Movie Review: ‘Spiral’

Review by James Lindorf

It has been 17 years since John Kramer, better known as Jigsaw, first gave people a shot at redemption in one of his games. Spiral is the 9th film in the series but just the second in 11 years. Like a lot of fans, “Saw: The Final Chapter” broke me and was the end of my interest in the series to the point it took me years before I sat down to watch 2017’s pre-sequel “Jigsaw.” I never expected that legendary comedian Chris Rock of all people would reenergize a series I thought had run its course. From Lionsgate and Twisted Pictures, “Spiral” is now available in theaters around the country.

In his duty as producer, Chris Rock was able to bring back veteran Saw director Darren Lynn Bousman for the fourth time. Bousman previously helmed parts 2, 3, and 4, which was easily my favorite portion of the franchise to this point. Rock also brought back “Jigsaw” writers Josh Stolberg and Peter Goldfinger. With someone passionate about the movie like Rock and a team with talent and familiarity with the series, “Spiral” had the potential to be very different while still feeling like it belongs. Bousman, Stolberg, and Goldfinger knew they were breaking the mold with Chris Rock as the star. The series has had some actors who have been in comedies, like Cary Elwes, but there has never been a true comedian. Rock can give a serious performance, but it will never lack humor, something the Saw series has always lacked. Most horror movies use humor to break the tension of being frightened, but these movies have always been over series, so it is a welcome change.

Because Rock would be bringing different energy, the creative team didn’t want to stray too far from the Saw universe story-wise. While the interconnectivity of the Saw franchise is twisted and overly complicated, each film has a relatively simple premise, and “Spiral” is no different. Detective Ezekiel “Zeke” Banks (Chris Rock) is both the star and the bane of the Metro police department. After Zeke turned in a dirty cop ten years ago, he has been despised and left on his own no matter how dangerous the situation. It has built a tremendous amount of anger in the passing years, and now Zeke hates them just as much. His distaste for dirty cops is why when a criminal mastermind unleashes a twisted form of justice on the police, Zeke finds himself at the center of the killer’s morbid game.

There have been many dirty cops in the history of Saw. Most of them worked for or were continuing John Kramer’s work, but the second film was all about a dirty cop and the people he has harmed. So we are definitely not breaking new ground there. “Spiral” is also the second film to feature an overarching morality question for one person. Previously it was a man who could kill or save everyone he blamed for the death of his child. This time it is Zeke and the question of how hard he should try to catch someone killing dirty cops. I am surprised that a film that tackles police corruption in a believable but over-the-top kind of way has been able to avoid the scrutiny that affected the release of “The Hunt.” Maybe people see Chris Rock and assume the commentary is just a joke. Perhaps they don’t take long-running horror movies seriously. Still, the film does have a point to make about how the police should behave when interacting with the citizens they have sworn to protect.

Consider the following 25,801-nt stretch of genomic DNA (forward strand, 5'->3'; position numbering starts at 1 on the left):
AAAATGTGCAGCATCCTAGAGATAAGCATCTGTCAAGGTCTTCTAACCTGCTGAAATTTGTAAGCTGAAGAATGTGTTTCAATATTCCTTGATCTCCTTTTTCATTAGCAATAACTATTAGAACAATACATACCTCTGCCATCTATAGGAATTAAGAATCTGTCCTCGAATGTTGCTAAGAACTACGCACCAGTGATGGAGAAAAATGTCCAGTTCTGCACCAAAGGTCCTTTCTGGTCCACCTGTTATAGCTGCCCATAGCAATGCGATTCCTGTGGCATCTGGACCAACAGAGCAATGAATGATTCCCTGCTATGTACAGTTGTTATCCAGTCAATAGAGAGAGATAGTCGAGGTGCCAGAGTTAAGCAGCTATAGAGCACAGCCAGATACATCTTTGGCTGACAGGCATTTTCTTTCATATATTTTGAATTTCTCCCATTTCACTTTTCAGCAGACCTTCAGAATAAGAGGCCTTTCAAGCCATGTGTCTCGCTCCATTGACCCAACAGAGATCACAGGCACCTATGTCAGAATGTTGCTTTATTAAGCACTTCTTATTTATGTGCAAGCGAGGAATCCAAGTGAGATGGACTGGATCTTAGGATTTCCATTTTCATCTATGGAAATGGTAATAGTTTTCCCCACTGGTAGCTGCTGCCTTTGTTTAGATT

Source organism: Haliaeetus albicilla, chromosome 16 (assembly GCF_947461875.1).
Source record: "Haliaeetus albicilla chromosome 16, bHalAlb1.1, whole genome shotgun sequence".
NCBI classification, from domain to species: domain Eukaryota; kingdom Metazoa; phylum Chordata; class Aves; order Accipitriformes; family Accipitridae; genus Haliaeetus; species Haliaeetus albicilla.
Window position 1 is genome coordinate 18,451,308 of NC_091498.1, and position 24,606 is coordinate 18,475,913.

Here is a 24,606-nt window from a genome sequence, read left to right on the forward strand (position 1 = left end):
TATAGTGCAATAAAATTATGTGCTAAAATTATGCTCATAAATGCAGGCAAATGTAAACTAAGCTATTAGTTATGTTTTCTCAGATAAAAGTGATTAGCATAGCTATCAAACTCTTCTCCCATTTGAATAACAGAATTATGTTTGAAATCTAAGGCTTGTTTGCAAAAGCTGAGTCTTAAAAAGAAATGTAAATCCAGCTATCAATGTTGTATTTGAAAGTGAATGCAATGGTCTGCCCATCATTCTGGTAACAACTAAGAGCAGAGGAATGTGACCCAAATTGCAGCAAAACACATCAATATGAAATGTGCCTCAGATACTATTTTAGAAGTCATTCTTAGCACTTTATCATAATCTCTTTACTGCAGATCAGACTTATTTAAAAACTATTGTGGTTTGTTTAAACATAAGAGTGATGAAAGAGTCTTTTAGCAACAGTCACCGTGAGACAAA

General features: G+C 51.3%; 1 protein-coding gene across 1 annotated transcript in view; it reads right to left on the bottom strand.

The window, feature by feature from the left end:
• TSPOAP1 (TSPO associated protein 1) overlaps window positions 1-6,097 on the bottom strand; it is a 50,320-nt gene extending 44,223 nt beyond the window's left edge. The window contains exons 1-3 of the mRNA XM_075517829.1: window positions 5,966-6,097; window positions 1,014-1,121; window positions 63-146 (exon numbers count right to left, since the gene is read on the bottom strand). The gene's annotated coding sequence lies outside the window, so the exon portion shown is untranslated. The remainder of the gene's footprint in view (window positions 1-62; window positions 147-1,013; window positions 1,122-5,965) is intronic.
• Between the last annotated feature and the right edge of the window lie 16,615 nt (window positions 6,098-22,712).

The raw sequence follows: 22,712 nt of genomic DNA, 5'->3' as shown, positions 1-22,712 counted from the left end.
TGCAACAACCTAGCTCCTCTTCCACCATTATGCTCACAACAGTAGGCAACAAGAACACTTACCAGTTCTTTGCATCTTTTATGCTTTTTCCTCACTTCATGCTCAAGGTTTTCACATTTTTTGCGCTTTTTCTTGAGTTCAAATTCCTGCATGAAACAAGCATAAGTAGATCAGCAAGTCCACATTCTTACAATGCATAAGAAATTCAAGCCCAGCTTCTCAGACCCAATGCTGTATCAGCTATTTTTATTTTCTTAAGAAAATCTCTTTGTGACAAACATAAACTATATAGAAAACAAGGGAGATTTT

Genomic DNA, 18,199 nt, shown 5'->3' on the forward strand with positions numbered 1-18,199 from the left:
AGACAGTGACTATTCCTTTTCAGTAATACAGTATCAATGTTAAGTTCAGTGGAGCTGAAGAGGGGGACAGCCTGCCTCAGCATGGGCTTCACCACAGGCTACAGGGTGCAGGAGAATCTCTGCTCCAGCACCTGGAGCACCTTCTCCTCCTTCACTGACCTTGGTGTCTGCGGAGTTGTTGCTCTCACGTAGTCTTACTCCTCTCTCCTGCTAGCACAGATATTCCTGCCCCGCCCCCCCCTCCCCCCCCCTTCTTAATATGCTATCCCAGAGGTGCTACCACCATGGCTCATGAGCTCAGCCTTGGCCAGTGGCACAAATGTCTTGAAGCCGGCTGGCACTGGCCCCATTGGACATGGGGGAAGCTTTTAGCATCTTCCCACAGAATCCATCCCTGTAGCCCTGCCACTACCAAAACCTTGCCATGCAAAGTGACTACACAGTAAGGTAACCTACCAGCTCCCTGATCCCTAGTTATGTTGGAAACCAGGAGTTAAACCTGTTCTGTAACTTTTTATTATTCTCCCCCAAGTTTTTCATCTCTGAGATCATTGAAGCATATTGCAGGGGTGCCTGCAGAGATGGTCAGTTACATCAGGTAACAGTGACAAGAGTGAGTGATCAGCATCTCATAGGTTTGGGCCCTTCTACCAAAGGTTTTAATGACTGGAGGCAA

The decision to leave most of the change to the point of view while keeping the story familiar was probably the best choice. It is different enough to build excitement for season fans without leaving them feeling alienated. They are relying on Rock, Samuel L. Jackson, and Max Minghella (The Handmaid’s Tale) to bring in new viewers. They hope to keep them around by using successful themes from early in the franchise without all the clutter that nearly killed it in its later installments. The big question is if they did enough to make newcomers into fans that will come back for the planned sequel. No nothing has been announced, but this story clearly has more to say.

Rock’s performance is a mixed bag. He has strong moments, but there are times where he feels like a comedian that is making the transition to film. He often feels like he was brought in to do his bit and not worry about how well he is acting. I am forgiving because I am a huge fan of his, but this performance is average at best. Samuel L. Jackson is always a fabulous presence, but he doesn’t do anything special in what is little more than a cameo. Minghella probably gives the film’s best performance, but his rookie detective Schenk isn’t asked to do a whole lot. It does excel at some things like set design and sound design, and cinematography. The film looks and sounds good. The sound is so realistic that it alone has the potential to upset people with weak stomachs for violence.

With its elaborate and elongated torture scenes, the whole setup of the franchise means there is less time for things like plot. People wanting a clean and concise story may want to keep moving. However, the new energy and the new storyline have me really excited about what they can do next. With a budget for Spiral being a mere $20 million, it won’t take colossal box office numbers to guarantee another installment. I don’t think you could ask more from a 9th installment than reinventing the series and reinvigorating its fan base. While “Spiral” may not be a good movie from a nuts and bolts perspective, it is at worst a top 3 Saw movie, and it has more potential than any of them. “Spiral” is 3 out of 5, but it has the franchise trending in the right direction, making it a clear victory for the studio and the fans.

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